Future of Evangelicalism
The Future of Evangelicals in Academia
The strength of Crouch's comment is its emphasis on the need for Christian integrity. Maintaining Christian integrity is a problem wherever you are, whether you're in an isolated or semi-connected or entirely connected stance toward intellectual institutions. The specifics may vary, but there is a common problem in general of maintaining Christian integrity. That's the big challenge.
But again, the question of influence is related. The marginalization of evangelical, fundamentalist groups was not undertaken with the intention of completely withdrawing. It was trying to present an alternative way of influencing the public. In some instances that was quite helpful. The evangelistic effort of someone like Billy Graham, for instance, was by and large very positive. But if you try to influence things in politics and science and some other spheres from the outside, it just isn't effective.
The other concern is this. Whether it's your own emphasis on the development of scholars, or James Davison Hunter's emphasis on powerful institutions, or Michael Lindsay's emphasis on the circles of extreme power, these seem to be top-down approaches. Is that just a reflection of the fact that Mark Noll and James Davison Hunter and Michael Lindsay are members of the elite? Do we need a vision for transformation from the bottom up? In other words, all this talk of transforming culture from the top down, is it not elitist?
That too is quite a legitimate concern, and probably the answer would have to be that these theories are elitist. It's hard for me to imagine, however, if you want Christian direction in science and the history of science, or philosophy or sociology, or even historical studies, which does not require a special vocabulary -- in some sense it demands elite training and elite presentation.
The legitimate reason for the concern would be, I think, related to your earlier question, that if Christian believers are so taken up with the status or the power of elite circles, and they try to gain that power and status and influence for their own sake, then there are real problems. But if the recognition is that elite circles are where the most serious engagements with the physical world, and the human world of politics, take place -- then what you're after is not so much elite status but substantive engagement with the subject matter.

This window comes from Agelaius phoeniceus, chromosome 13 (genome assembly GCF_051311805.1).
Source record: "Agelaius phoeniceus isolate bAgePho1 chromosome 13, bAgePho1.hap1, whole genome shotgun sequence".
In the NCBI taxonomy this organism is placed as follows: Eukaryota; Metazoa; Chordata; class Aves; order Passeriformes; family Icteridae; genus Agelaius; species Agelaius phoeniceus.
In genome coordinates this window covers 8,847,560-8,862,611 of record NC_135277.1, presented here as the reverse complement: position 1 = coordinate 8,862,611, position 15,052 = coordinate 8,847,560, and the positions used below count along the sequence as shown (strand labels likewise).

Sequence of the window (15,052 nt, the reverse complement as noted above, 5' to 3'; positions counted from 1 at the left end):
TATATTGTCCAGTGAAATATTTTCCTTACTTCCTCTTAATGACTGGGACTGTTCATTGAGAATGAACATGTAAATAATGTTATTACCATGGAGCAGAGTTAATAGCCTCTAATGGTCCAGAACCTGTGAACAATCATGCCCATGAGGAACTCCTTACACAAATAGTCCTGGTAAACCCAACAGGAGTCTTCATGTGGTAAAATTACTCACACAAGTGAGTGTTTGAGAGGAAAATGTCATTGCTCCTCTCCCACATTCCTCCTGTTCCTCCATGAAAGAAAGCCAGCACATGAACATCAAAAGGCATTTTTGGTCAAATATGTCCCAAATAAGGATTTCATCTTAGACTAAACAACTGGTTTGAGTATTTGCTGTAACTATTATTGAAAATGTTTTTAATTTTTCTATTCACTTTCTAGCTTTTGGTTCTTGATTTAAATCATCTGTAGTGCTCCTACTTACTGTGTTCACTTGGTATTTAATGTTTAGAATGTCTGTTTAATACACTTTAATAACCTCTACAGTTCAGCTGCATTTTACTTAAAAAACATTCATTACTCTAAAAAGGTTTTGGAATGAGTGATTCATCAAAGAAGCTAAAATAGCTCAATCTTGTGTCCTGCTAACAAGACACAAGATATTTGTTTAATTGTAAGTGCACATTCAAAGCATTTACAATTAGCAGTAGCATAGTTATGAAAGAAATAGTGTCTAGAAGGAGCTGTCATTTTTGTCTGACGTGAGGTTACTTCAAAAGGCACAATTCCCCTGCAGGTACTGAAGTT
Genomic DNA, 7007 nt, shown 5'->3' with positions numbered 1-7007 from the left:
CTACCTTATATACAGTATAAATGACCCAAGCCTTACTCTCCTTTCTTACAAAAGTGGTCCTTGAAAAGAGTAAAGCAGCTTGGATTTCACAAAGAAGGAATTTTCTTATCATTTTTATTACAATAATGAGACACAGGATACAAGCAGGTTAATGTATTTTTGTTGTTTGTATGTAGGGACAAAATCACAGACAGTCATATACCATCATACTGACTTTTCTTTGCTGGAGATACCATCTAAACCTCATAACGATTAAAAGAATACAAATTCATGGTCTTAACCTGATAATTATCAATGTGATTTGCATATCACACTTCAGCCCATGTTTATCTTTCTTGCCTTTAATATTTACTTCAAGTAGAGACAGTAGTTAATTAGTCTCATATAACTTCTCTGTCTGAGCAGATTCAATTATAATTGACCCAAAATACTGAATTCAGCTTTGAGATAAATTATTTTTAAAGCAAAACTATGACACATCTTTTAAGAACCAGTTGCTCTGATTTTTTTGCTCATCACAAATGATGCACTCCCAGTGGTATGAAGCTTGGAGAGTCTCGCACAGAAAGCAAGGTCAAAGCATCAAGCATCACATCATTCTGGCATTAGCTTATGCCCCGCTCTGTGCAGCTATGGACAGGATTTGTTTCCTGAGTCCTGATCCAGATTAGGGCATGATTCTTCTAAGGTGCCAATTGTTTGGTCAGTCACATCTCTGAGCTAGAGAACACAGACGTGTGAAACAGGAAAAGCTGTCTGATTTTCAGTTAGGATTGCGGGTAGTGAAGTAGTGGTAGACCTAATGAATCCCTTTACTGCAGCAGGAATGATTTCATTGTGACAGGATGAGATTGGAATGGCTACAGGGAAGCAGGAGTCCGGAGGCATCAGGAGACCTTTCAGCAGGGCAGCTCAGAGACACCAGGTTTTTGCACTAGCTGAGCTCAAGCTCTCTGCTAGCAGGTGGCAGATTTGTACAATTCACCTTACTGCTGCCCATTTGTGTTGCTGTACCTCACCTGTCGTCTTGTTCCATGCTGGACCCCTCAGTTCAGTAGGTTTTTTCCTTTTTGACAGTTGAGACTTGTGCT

My next question concerns the life and psychology of the scholar. In Between Faith and Criticism, you say, "a history of evangelical biblical scholarship must heed both the professional community in which scholars willingly adopt a mien of intellectual neutrality, and the community of belief, in which the same scholars embrace a childlike faith."
In my own graduate education, I sometimes heard believing professors and historians say that, "As a historian I believe X, because I am required to operate according to a certain methodology. But as an individual believer, I believe Y." The question is: Is that a stable arrangement? Over the long haul, the more that one practices a methodological naturalism, or something of that sort, will one eventually come not only to practice naturalism as a methodological matter but to accept it as a metaphysical matter? Is it practical to bifurcate ourselves as scholars into one part that draws conclusions according to rigorous methodological criteria and another part that confesses a different set of beliefs?
That's a very good question. I actually think it's fatal for long-term Christian thinking and fatal for the long-term health of Christianity per se to live under different basic commitments in professional life and church life. To say that I adopt the rules of the game for academic life Monday to Friday, and the rules of church life on Sunday, that's a real problem.
Timothy Dalrymple is the CEO and Chief Creative Officer of Polymath Innovations, a strategic storytelling agency that advances the good with visionary organizations and brands. He leads a unique team of communicators from around North America and across the creative spectrum, serving mission-driven businesses and nonprofits who need a partner to amplify their voice and good works.
Once a world-class gymnast whose career ended with a broken neck, Tim channeled his passions for faith and storytelling into his role as VP of Business Development for Patheos, helping to launch and grow the network into the world's largest religion website. He holds a Ph.D. in Religion from Harvard's Graduate School of Arts and Sciences. Tim blogs at Philosophical Fragments.